“The Parisian from Philadelphia”
An Interesting Letter
A dose of Monday afternoon pretty from Belle Époque painter Julius LeBlanc Stewart.
Julius was very, very far from your traditional starving artist living in a garret in Montmartre. His father was William Hood Stewart, a sugar millionaire, who moved his family to Paris from Philadelphia in 1865, a move that would later earn his son the nickname that provides the title for this post. Julius didn’t have to paint to earn a living, but he painted anyway (and prolifically) and he was lucky in that he could more or less paint what he liked.
So he did. He painted nudes :) But mostly he painted his friends: the ‘Beautiful People’ of Society. He painted them at balls, on yachts, in salons, and perhaps it’s because his subjects were his friends and equals that he manages to avoid aggrandizing or idealising his subjects. He manages to avoid the kind of sentimental reverence which a lot of Society portrait painters of that time couldn’t seem to escape. (Or perhaps his subjects knew him so well they let their guards down and relaxed?) Here’s one of his yachting scenes- Edwardian actress and royal mistress Lillie Langtry is the lady on the right, sporting a very early fashion example of a stripey breton top!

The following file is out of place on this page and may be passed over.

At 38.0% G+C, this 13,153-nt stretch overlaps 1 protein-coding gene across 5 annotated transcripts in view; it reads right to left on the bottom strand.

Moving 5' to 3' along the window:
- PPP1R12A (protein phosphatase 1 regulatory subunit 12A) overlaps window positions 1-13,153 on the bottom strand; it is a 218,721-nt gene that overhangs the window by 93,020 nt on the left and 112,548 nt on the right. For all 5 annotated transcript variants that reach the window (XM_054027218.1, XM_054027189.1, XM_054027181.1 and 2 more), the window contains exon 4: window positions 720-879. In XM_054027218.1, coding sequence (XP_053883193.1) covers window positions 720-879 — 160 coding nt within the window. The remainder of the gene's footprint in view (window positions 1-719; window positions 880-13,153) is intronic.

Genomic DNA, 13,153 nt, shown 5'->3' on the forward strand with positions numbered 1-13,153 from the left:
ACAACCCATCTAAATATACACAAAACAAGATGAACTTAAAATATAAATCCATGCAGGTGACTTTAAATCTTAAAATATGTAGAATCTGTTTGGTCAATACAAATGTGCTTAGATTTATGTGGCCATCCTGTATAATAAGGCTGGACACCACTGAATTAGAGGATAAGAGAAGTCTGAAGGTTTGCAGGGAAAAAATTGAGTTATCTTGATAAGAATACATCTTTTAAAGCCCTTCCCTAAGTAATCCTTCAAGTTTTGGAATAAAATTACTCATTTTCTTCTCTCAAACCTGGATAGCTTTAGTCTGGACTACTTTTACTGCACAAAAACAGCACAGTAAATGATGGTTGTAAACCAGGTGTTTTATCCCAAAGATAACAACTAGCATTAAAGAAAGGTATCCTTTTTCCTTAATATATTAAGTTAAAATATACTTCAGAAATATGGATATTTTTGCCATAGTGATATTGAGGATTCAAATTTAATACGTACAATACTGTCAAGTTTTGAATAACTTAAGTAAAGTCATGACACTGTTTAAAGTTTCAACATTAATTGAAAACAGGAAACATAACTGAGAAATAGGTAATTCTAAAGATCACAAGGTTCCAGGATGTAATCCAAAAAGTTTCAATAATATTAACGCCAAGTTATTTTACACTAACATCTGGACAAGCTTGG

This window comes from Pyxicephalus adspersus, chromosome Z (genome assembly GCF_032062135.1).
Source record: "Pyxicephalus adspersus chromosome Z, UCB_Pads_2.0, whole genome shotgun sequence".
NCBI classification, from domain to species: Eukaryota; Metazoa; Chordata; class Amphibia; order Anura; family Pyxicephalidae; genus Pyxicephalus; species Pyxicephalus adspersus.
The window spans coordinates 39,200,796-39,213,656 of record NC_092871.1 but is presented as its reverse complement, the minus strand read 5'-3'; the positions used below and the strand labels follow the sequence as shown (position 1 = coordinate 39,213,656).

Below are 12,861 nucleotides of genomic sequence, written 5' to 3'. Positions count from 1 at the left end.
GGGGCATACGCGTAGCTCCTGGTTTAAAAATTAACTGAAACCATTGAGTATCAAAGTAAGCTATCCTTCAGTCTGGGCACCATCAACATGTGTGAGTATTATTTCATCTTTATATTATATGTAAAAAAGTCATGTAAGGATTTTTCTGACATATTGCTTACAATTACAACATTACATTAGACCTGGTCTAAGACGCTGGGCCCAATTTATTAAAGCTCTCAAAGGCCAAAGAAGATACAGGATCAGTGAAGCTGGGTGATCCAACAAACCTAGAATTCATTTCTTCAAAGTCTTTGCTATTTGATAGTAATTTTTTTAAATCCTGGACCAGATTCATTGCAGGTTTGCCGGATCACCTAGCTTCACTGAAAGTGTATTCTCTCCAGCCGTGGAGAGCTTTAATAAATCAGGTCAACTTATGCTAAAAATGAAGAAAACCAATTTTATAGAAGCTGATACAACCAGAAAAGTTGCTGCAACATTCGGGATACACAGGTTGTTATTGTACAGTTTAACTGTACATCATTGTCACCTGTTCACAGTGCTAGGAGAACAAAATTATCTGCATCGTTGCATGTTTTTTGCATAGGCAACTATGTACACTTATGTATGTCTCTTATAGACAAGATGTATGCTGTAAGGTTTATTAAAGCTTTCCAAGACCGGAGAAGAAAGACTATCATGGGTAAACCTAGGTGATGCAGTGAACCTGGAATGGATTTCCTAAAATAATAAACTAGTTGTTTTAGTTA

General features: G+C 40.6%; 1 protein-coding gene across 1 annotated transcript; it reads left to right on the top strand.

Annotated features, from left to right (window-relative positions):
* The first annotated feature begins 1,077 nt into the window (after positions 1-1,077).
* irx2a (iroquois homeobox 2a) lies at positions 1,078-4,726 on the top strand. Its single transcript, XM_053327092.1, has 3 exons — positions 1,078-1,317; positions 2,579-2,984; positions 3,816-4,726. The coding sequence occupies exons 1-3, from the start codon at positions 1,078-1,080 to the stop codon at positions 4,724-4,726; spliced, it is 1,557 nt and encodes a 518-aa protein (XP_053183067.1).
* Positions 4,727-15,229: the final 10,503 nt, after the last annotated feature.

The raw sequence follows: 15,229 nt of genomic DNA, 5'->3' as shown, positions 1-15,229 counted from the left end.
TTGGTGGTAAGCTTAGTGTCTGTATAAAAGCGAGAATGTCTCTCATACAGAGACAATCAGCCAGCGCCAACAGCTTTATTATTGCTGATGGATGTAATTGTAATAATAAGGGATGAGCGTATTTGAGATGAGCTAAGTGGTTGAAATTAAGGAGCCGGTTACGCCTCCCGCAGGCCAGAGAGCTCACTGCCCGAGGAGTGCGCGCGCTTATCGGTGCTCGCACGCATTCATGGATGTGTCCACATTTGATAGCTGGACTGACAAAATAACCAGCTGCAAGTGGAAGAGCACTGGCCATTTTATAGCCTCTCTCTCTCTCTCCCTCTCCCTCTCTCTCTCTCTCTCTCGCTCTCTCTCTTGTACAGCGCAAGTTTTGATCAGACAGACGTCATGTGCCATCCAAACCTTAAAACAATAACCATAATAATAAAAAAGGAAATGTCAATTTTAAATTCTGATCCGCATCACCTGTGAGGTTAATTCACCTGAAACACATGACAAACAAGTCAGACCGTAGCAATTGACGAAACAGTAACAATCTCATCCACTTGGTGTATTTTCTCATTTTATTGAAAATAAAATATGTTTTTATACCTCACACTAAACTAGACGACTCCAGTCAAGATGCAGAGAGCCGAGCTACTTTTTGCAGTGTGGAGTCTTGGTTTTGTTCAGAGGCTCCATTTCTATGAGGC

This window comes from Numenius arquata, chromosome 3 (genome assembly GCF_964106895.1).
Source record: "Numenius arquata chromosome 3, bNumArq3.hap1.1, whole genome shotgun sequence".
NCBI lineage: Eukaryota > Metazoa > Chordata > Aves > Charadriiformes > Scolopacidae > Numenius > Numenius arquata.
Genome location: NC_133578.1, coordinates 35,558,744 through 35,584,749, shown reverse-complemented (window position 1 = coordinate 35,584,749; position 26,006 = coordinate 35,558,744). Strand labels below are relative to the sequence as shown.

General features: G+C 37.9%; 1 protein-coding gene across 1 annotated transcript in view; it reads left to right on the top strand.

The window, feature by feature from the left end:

He has a photographer’s eye for the arrangement of a scene, and the colours in it, and also for capturing a Moment, whether it’s a moment of solo reverie:
Or a moment of dervish-like activity, such as in the group scenes that would become his speciality:
Apparently he inserted himself in a lot of his group portraits (in a late Victorian “Where’s Wally?” kind of a way??) His self-portrait is here if you want to try spotting him in these two paintings. I’m wondering if he’s the chap under the left of the chandelier in the background in the picture below (click to enlarge); you can only just see his head:
A Hunt Supper
I think if I were him I’d have made myself the waiter, just for larks.
Pictures are from Wikimedia Commons.